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Five things to know about RRSP season

Canadians are jittery about their registered retirement savings plan contributions this year, and justifiably so.

With the deadline for contributions for the 2008 tax year looming next week, an Ipsos Reid poll found that one-quarter of Canadian investors are either "anxious" or "panicking" about their retirement savings. And while more people say they plan to contribute to RRSPs than last year, more than one-third of people with existing plans say they'll either contribute less than previous years or contribute nothing.

The tentative tone is to be expected. Not only is the slumping economy causing many people to tighten their belts, but many investors have been frightened away by months of plunging markets that have set their financial plans back by years. Almost one-third of Canadians said they are steering clear of equity investments this year in favour of lower-risk options.

While that means that more than two-thirds of retirement investors are still willing to brave the stock market, they are looking at a very different landscape than a year ago. Here are a few bumps on that landscape to ponder as investors make decisions about what role equities might play in their RRSP plans.


Feeling tempted to shift your asset mix toward such defensive holdings as bonds and to scale back on equities? Know this: You already have.

For a diversified portfolio, even if you made no changes over the past year, the relative size of the equity component has shrunk, while defensive holdings now make up a bigger proportion.

The S&P/TSX composite index is down more than 40 per cent since last year's RRSP deadline, while money market and bond funds have risen. Even if you made no changes to your portfolio over the past year, the relative size of the equity component has shrunk drastically, while defensive holdings now make up a bigger proportion of your savings.

For some, that means a defensive rebalancing might not be necessary; the markets have done the work for you. But for others with longer investing horizons and/or higher risk tolerance, you might want to focus this year's contributions on equities or shift some holdings out of fixed income and into stocks - simply to return to your desired asset mix.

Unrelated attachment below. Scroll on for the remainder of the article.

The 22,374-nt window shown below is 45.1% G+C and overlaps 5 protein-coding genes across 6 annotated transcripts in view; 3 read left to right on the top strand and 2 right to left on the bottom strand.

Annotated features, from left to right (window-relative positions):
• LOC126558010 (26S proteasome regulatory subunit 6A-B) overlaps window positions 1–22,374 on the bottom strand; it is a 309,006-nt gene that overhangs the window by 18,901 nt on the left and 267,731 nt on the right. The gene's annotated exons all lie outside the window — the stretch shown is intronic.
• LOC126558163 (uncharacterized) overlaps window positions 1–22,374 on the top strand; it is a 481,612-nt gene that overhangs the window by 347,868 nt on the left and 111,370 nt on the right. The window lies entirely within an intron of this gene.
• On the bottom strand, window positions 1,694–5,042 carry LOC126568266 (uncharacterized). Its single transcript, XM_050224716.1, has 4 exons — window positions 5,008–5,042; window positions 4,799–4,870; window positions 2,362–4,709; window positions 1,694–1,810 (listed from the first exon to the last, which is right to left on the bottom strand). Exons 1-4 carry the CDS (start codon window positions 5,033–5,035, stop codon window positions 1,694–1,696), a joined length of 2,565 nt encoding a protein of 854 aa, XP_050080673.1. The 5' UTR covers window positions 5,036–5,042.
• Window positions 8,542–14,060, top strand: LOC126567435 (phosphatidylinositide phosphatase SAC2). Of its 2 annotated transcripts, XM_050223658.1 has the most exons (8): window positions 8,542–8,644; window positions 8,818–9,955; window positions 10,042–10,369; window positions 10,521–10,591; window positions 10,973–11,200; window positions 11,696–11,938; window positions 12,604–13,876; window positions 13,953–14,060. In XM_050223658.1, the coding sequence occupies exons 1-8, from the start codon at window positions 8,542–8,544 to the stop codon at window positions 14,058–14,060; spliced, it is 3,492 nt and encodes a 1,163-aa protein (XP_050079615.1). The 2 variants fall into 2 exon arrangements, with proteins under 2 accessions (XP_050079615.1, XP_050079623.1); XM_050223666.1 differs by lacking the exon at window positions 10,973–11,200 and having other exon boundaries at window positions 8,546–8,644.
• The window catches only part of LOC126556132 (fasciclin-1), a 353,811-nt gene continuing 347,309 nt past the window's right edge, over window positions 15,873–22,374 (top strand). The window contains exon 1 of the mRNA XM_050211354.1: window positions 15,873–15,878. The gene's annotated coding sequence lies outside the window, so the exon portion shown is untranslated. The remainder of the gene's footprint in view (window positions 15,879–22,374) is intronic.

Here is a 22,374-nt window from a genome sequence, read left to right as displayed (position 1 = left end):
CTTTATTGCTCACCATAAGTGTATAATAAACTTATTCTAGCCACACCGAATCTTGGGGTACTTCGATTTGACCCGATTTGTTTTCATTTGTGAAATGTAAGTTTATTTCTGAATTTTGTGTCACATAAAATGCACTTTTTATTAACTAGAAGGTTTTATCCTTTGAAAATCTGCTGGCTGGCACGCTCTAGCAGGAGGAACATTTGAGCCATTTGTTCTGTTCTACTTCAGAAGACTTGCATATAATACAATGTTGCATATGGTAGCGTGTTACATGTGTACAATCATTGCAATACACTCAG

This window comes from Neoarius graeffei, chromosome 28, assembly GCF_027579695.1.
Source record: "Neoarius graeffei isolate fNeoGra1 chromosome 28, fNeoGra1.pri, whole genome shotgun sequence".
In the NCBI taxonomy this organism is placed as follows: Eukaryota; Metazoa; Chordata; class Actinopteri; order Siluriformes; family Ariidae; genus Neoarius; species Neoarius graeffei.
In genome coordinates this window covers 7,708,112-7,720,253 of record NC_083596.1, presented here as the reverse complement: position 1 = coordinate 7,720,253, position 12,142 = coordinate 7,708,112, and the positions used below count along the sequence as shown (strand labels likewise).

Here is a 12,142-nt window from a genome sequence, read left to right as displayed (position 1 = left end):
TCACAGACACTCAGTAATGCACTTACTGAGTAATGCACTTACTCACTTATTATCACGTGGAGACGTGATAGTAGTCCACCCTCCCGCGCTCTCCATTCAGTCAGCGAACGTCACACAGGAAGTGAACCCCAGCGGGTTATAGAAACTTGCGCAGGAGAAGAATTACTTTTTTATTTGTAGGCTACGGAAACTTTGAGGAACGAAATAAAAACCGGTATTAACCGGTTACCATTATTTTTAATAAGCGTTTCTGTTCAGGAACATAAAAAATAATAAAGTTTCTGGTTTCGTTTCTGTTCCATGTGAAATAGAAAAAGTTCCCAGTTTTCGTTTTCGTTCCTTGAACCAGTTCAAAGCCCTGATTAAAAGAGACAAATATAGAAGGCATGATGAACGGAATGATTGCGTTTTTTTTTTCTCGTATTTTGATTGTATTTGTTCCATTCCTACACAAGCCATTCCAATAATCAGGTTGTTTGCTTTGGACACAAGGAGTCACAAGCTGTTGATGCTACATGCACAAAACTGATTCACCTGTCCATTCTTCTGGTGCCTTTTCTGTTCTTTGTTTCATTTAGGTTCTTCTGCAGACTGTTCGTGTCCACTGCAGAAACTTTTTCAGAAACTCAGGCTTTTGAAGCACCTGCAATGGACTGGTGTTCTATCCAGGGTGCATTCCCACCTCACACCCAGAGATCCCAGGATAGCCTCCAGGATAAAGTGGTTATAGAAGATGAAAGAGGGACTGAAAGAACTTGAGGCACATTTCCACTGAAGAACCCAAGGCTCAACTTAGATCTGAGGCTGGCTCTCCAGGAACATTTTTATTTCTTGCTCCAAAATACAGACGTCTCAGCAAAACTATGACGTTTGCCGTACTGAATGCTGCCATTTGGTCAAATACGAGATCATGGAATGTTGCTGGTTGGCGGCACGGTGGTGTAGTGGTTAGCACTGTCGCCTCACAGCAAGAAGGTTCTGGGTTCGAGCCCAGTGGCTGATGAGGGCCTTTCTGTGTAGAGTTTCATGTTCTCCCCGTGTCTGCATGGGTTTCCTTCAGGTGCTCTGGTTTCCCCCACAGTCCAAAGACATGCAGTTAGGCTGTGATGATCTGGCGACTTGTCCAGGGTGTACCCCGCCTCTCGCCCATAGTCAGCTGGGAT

If diving head-first back into stocks scares you, consider an alternative that is coming back into vogue: balanced funds.

These funds maintain part of their holdings in equities and part in bonds. They fell out of fashion during the bull market, but interest in them returned as markets topped out and aging investors adopted more conservative strategies. Data from the Investment Funds Institute of Canada show that global balanced funds are the best-selling long-term fund class over the past two years, while domestic balanced fund sales have far outpaced pure equity funds.

"[Balanced funds] are a good way to get back into the market," said Don Reed, president of Franklin Templeton Investments Corp., which launched two new balanced funds for this RRSP season. "[Investors] can participate somewhat in the upside of equities, while maintaining the protection from the bond component."


There have been only three instances since 1950 that the S&P 500 has managed a significant gain for the year when it posted a loss in January. That doesn't bode well for 2009.

The S&P 500 dropped 8.8 per cent in the first month of this year, while the S&P/TSX composite index lost 3.3 per cent. In the past 58 years, the S&P 500 has never had a January decline that big and finished the year in the black.

That said, the S&P 500 is now down more than 15 per cent for the year to date, while the S&P/TSX is down nearly 12 per cent. Markets could make significant gains in the next 10 months and still leave the January barometer intact.


Over the long run, index funds have outperformed nine out of 10 actively managed funds, thanks chiefly to much lower fees and costs. However, S&P recently reported that active managers beat index funds in the fourth quarter of 2008 - consistent with active managers' reputation for outperformance in declining markets.

Critics pointed out that this was due to increased cash holdings - partly due to the need to pay for investor redemptions, and partly to the managers' own reluctance to pour more money into the market sinkhole. Still, it speaks volumes about the wisdom of keeping some cash on the sidelines during short-term market dives - whether you do it yourself, or let your active fund manager do it for you.


There's one segment of the stock market that's paying handsomely to park your money there while you wait for the market to come back to life: The financial sector.

Financials have become a dirty word in recent months, but analysts insist that the Canadian banking sector is much more stable than most of its global peers, and should weather the economic and credit woes better than most.

In the meantime, the S&P/TSX financial subindex is generating a dividend yield of a startling 7.5 per cent. That means that even if those already-cheap banking stocks go nowhere in the next 12 months, investors today will still see a very healthy return.

The danger, many analysts have noted, is that some names in the sector may have to cut their dividends in the coming months; in fact, the low market prices and high yields are reflecting that risk. But others believe that risk, especially with most of the big banks, remains low.

© 2007 The Globe and Mail. All rights reserved.

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